Consequently, the emergence of separatist movements in the post-World War II era against sovereign, independent states has generally met with indifference from other states: there is a systemic bias in the international system to maintain the state system and the status quo. Thus, the Kurdish bid to independence in Iraq has not found any support even when the Kurds played a leading role in the defeat of the ISIS scourge. Turkey, Iran and even Syria have Kurdish minorities and attraction for independence exists among them. The example of Syria surviving as a state despite a civil war which claimed hundreds of thousands of lives is another example of the state having precedence over separatism.
The example of Sri Lanka where the Tamil Tigers were crushed using overwhelming force by the state is another example of the state having its right to territorial integrity being upheld by the international system. The situation of Kashmir is the same. I see no possibility of the Kashmir issue being resolved against the wishes of the Indian state. The Baloch separatists also stand no chance of breaking out of Pakistan.
In Western Europe, the Catalonian bid to statehood is a major challenge and the Spanish state is not willing to let it go. The EU has no clear policy on such matters. Then we have the Scottish bid for independence, which the London government has thus far been able to frustrate through referendums in which the majority voted against leaving the UK.
However, international law is one thing and power politics is quite another. The UN system permits intervention in the international affairs of states only when reasonable grounds exist that crimes against humanity or genocide are taking place which threaten regional and world peace. On very few occasions, all the permanent members of the UN Security Council agreed on military intervention in existing states.
More crucially, a very strong systemic bias in favour of the continuation of existing states is built into the international political system of which the territorial nation-states are the foundational units. The system is seriously disturbed and destabilised when existing states disintegrate. The examples of Iraq, Libya and Syria are all before us.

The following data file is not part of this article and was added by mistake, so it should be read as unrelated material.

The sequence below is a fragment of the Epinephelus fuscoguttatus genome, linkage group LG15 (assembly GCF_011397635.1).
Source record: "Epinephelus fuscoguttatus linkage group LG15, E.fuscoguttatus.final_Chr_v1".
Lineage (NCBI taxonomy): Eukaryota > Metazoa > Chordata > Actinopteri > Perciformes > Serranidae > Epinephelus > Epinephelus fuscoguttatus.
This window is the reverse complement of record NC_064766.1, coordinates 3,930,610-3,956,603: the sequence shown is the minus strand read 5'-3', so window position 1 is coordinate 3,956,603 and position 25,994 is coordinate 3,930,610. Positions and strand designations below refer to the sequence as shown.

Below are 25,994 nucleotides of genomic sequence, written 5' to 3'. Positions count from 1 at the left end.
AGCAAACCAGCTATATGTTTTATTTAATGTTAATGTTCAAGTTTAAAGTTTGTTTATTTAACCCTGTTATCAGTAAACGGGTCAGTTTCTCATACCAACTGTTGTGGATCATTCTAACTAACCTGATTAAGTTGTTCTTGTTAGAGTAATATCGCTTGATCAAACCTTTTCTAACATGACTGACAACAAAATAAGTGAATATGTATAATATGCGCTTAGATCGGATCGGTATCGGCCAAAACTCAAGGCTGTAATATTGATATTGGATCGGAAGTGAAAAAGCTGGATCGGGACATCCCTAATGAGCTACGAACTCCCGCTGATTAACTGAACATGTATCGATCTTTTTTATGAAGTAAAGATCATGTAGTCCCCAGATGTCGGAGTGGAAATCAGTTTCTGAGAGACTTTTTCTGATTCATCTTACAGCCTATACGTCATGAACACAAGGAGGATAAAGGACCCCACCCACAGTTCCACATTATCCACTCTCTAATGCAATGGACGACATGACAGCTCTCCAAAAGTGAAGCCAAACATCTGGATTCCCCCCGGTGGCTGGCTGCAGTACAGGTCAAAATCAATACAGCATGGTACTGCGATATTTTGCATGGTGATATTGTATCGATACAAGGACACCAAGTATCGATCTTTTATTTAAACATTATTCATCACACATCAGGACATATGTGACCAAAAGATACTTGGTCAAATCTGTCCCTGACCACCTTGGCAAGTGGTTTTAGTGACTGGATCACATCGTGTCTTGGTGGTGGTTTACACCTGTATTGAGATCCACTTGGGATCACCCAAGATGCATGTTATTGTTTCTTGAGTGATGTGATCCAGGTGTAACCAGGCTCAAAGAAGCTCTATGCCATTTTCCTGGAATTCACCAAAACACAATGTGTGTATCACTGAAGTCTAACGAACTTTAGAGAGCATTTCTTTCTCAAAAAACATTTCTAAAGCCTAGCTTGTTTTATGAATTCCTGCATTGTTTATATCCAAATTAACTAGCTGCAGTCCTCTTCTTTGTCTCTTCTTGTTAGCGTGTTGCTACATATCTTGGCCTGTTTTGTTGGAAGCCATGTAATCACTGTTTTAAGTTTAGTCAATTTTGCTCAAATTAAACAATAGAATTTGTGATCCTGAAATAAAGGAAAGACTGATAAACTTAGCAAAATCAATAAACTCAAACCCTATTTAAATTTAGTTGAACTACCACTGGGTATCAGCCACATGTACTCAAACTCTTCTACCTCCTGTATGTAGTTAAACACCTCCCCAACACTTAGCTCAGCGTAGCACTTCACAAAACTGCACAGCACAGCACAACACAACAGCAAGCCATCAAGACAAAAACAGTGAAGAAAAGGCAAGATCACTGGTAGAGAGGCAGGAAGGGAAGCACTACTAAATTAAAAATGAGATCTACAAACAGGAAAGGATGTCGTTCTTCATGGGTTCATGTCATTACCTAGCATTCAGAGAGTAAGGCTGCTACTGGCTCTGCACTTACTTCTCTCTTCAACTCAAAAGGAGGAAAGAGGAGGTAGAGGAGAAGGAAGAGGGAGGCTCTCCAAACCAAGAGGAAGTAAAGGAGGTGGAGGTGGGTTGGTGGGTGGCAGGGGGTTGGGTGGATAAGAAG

Two political possibilities exist for the formation of new states in the postcolonial world: one, that an existing state implodes and disintegrates as happened in the case of the former Soviet Union and Yugoslavia or a major power intervenes to help secessionists gain independence as was seen in East Pakistan when India intervened, and Pakistan broke up. What was possible in East Pakistan separated from West Pakistan is not possible, let’s say, for the Baloch, because here the Pakistan military has logistical advantage.
About the Kashmir issue, my understanding is that the only way to resolve it is through a formula which is a win-win solution for India, Pakistan and the Kashmiris — who are a mixed lot belonging to different religions and sects, ethnic and language groups. First of all, it belongs to Chapter VI of the Security Council which means it requires the voluntary cooperation of disputing parties to resolve it; the Simla Agreement requires bilateral resolution, and in the past Pakistani administrations have shown considerable flexibility on how to resolve it. The Kasuri Plan is up to now the most practical formula for resolving it peacefully.
About the Author:
Dr. Ishtiaq Ahmed is Professor Emeritus of Political Science, Stockholm University; Visiting Professor Government College University and Honorary Senior Fellow, Institute of South Asian Studies, National University of Singapore. He can be reached at email@example.com